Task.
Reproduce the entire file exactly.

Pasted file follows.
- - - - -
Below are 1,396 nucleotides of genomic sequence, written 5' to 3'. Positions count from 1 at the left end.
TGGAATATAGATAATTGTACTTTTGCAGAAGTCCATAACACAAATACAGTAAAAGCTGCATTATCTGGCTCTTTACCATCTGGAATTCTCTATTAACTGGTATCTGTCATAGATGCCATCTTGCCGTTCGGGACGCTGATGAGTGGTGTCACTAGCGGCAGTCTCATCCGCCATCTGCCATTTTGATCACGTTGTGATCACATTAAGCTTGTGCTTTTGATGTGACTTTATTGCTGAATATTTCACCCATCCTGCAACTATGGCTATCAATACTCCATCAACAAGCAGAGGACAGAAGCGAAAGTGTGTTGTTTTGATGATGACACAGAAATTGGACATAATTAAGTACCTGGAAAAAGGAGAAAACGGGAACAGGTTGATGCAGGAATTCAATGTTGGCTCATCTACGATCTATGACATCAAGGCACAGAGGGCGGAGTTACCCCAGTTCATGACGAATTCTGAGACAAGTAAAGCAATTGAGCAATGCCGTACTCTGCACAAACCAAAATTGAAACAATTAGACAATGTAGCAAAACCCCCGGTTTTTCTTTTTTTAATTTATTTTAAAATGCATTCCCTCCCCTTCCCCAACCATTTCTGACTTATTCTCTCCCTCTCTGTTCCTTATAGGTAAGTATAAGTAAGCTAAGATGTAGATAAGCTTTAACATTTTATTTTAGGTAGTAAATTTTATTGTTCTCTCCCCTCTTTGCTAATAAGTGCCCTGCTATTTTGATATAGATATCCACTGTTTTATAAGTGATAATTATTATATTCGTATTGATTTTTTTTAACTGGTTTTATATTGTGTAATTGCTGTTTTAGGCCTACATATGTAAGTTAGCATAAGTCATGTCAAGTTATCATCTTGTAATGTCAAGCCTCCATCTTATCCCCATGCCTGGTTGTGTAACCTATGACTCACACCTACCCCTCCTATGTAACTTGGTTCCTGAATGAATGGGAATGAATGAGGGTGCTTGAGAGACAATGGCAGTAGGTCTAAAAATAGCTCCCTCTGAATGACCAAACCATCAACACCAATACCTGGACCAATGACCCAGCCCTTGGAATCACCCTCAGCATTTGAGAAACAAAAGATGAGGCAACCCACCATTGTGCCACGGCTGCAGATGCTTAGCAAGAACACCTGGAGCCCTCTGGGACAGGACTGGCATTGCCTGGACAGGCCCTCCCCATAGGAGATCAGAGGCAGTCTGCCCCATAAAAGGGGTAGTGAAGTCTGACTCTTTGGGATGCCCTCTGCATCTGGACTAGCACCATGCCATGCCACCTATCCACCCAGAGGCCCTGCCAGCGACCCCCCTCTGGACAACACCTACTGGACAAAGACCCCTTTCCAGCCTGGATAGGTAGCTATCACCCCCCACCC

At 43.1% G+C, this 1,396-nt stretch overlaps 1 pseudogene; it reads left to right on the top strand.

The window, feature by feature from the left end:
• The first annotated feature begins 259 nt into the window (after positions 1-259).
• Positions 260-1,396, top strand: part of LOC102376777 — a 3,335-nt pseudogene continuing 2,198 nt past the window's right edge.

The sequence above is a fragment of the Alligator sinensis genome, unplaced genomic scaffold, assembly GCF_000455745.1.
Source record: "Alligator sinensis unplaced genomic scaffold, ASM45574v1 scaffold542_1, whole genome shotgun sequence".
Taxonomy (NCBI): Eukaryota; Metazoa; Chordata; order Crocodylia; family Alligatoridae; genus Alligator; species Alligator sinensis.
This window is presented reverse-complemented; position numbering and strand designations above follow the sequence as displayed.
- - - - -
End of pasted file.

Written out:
Below are 1,396 nucleotides of genomic sequence, written 5' to 3'. Positions count from 1 at the left end.
TGGAATATAGATAATTGTACTTTTGCAGAAGTCCATAACACAAATACAGTAAAAGCTGCATTATCTGGCTCTTTACCATCTGGAATTCTCTATTAACTGGTATCTGTCATAGATGCCATCTTGCCGTTCGGGACGCTGATGAGTGGTGTCACTAGCGGCAGTCTCATCCGCCATCTGCCATTTTGATCACGTTGTGATCACATTAAGCTTGTGCTTTTGATGTGACTTTATTGCTGAATATTTCACCCATCCTGCAACTATGGCTATCAATACTCCATCAACAAGCAGAGGACAGAAGCGAAAGTGTGTTGTTTTGATGATGACACAGAAATTGGACATAATTAAGTACCTGGAAAAAGGAGAAAACGGGAACAGGTTGATGCAGGAATTCAATGTTGGCTCATCTACGATCTATGACATCAAGGCACAGAGGGCGGAGTTACCCCAGTTCATGACGAATTCTGAGACAAGTAAAGCAATTGAGCAATGCCGTACTCTGCACAAACCAAAATTGAAACAATTAGACAATGTAGCAAAACCCCCGGTTTTTCTTTTTTTAATTTATTTTAAAATGCATTCCCTCCCCTTCCCCAACCATTTCTGACTTATTCTCTCCCTCTCTGTTCCTTATAGGTAAGTATAAGTAAGCTAAGATGTAGATAAGCTTTAACATTTTATTTTAGGTAGTAAATTTTATTGTTCTCTCCCCTCTTTGCTAATAAGTGCCCTGCTATTTTGATATAGATATCCACTGTTTTATAAGTGATAATTATTATATTCGTATTGATTTTTTTTAACTGGTTTTATATTGTGTAATTGCTGTTTTAGGCCTACATATGTAAGTTAGCATAAGTCATGTCAAGTTATCATCTTGTAATGTCAAGCCTCCATCTTATCCCCATGCCTGGTTGTGTAACCTATGACTCACACCTACCCCTCCTATGTAACTTGGTTCCTGAATGAATGGGAATGAATGAGGGTGCTTGAGAGACAATGGCAGTAGGTCTAAAAATAGCTCCCTCTGAATGACCAAACCATCAACACCAATACCTGGACCAATGACCCAGCCCTTGGAATCACCCTCAGCATTTGAGAAACAAAAGATGAGGCAACCCACCATTGTGCCACGGCTGCAGATGCTTAGCAAGAACACCTGGAGCCCTCTGGGACAGGACTGGCATTGCCTGGACAGGCCCTCCCCATAGGAGATCAGAGGCAGTCTGCCCCATAAAAGGGGTAGTGAAGTCTGACTCTTTGGGATGCCCTCTGCATCTGGACTAGCACCATGCCATGCCACCTATCCACCCAGAGGCCCTGCCAGCGACCCCCCTCTGGACAACACCTACTGGACAAAGACCCCTTTCCAGCCTGGATAGGTAGCTATCACCCCCCACCC

At 43.1% G+C, this 1,396-nt stretch overlaps 1 pseudogene; it reads left to right on the top strand.

The window, feature by feature from the left end:
• The first annotated feature begins 259 nt into the window (after positions 1-259).
• Positions 260-1,396, top strand: part of LOC102376777 — a 3,335-nt pseudogene continuing 2,198 nt past the window's right edge.

The sequence above is a fragment of the Alligator sinensis genome, unplaced genomic scaffold, assembly GCF_000455745.1.
Source record: "Alligator sinensis unplaced genomic scaffold, ASM45574v1 scaffold542_1, whole genome shotgun sequence".
Taxonomy (NCBI): Eukaryota; Metazoa; Chordata; order Crocodylia; family Alligatoridae; genus Alligator; species Alligator sinensis.
This window is presented reverse-complemented; position numbering and strand designations above follow the sequence as displayed.